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This painting depicts the story in which the God Siwa establishes his superiority via his phallic symbol of fertility Lingga, hence the title Lingodbawa. An argument erupts between the gods Wisnu and Brahma about which one is the greater. They come across a huge object which they do not realize is Siwa’s symbol of fertility - Lingga. In order to discover what it is, they decide that Brahma will go up to find its top end, while Wisnu will go down to find the bottom point. They agree that whoever reaches the extremity first will be the greater. They cannot find either end of the object and finally realize that it is greater than either of them, because it is Siwa - the third and greatest member of the trinity.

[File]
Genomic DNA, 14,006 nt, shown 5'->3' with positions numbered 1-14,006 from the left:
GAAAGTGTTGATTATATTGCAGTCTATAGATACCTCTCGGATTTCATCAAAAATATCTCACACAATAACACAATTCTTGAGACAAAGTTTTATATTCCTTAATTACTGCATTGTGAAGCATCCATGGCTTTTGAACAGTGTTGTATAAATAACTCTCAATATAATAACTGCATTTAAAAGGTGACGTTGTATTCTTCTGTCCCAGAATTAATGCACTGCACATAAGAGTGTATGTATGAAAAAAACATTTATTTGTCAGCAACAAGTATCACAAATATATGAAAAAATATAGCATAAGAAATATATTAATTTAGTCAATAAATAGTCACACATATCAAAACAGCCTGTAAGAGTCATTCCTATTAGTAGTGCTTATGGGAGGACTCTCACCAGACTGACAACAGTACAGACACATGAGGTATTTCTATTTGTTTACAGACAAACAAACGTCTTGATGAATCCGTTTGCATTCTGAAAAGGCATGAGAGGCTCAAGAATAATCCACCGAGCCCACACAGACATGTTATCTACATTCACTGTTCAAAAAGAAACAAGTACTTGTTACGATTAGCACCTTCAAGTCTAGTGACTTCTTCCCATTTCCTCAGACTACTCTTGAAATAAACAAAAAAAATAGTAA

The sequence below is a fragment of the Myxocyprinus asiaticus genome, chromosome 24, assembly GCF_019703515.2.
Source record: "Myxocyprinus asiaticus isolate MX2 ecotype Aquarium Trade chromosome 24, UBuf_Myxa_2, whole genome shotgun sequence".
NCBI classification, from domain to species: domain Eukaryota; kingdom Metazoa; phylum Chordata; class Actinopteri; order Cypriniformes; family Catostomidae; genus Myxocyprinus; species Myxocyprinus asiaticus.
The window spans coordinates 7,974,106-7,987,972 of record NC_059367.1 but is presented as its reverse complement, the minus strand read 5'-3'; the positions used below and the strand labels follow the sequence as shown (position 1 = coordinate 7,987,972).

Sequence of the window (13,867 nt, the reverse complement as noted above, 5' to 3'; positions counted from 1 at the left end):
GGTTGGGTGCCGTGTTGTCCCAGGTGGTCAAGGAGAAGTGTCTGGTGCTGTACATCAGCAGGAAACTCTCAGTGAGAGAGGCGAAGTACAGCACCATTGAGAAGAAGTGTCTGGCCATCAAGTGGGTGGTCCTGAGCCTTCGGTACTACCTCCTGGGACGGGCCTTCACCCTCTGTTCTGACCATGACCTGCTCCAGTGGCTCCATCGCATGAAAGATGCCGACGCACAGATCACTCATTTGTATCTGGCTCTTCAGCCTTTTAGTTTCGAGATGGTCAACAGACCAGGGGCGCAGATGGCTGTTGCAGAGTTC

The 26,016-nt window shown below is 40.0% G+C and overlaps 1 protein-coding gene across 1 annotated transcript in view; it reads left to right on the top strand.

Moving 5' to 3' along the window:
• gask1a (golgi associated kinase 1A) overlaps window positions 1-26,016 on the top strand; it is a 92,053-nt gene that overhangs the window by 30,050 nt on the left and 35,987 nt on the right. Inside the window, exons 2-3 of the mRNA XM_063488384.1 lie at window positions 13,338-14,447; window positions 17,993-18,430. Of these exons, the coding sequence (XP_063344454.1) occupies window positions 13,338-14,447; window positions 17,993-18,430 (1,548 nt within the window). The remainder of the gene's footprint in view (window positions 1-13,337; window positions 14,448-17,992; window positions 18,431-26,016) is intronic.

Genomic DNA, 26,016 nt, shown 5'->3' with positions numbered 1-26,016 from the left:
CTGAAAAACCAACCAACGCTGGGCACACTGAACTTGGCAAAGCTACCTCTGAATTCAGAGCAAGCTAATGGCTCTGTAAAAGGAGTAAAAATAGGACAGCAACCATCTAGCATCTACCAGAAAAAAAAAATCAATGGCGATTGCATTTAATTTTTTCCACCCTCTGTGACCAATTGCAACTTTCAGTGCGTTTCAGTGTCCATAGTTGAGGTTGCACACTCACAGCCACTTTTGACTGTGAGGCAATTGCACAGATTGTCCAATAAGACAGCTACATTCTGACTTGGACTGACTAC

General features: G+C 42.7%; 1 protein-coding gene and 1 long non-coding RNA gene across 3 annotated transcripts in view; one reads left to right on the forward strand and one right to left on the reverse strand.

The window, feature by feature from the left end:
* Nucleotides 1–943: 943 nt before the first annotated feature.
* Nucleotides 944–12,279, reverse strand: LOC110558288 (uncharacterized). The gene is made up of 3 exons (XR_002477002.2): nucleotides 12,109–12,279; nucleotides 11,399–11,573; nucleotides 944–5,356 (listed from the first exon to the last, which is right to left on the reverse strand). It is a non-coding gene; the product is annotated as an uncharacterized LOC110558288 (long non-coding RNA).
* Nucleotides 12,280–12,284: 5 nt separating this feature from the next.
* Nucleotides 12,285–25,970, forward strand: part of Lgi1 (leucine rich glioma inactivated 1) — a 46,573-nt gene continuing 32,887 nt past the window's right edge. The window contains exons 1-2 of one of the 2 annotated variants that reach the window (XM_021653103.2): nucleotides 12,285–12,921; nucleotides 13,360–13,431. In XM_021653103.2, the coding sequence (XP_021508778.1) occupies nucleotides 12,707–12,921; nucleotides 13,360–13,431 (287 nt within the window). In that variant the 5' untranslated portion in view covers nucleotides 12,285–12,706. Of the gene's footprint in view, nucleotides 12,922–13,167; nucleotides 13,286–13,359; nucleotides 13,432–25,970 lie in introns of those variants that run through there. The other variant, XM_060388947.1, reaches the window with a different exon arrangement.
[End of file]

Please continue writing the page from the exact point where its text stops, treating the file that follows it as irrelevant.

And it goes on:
Wisnu, depicted on the left, becomes a pig and digs down in the earth, finding Ibu Pertiwi, Mother Earth. She bears him a son, Boma, who appears with the servant Twalen at the bottom. Brahma, on the right, usually becomes a bird and flies up, but in this painting he rides on the Garuda, which typically carries Wisnu, his rival and opposite. At the top-left corner Siwa himself appears to the suitably chastened pair.

The Lingga itself is made up of flames. In the lower part of the Lingga are two big Boma faces painted one above the other, each with a pair of eagle heads underneath. Further up is Kala Sungsang - the inverted demon, with a pair of crowned serpents. At the top is the Supreme God Tintiya, also known as Sanghyang Tunggal. All the other gods are the manifestations of the holy rays from the One God. Tintiya is often depicted in ritual objects in the form of a nude, male, white figure with trident-shaped flames emanating from his body.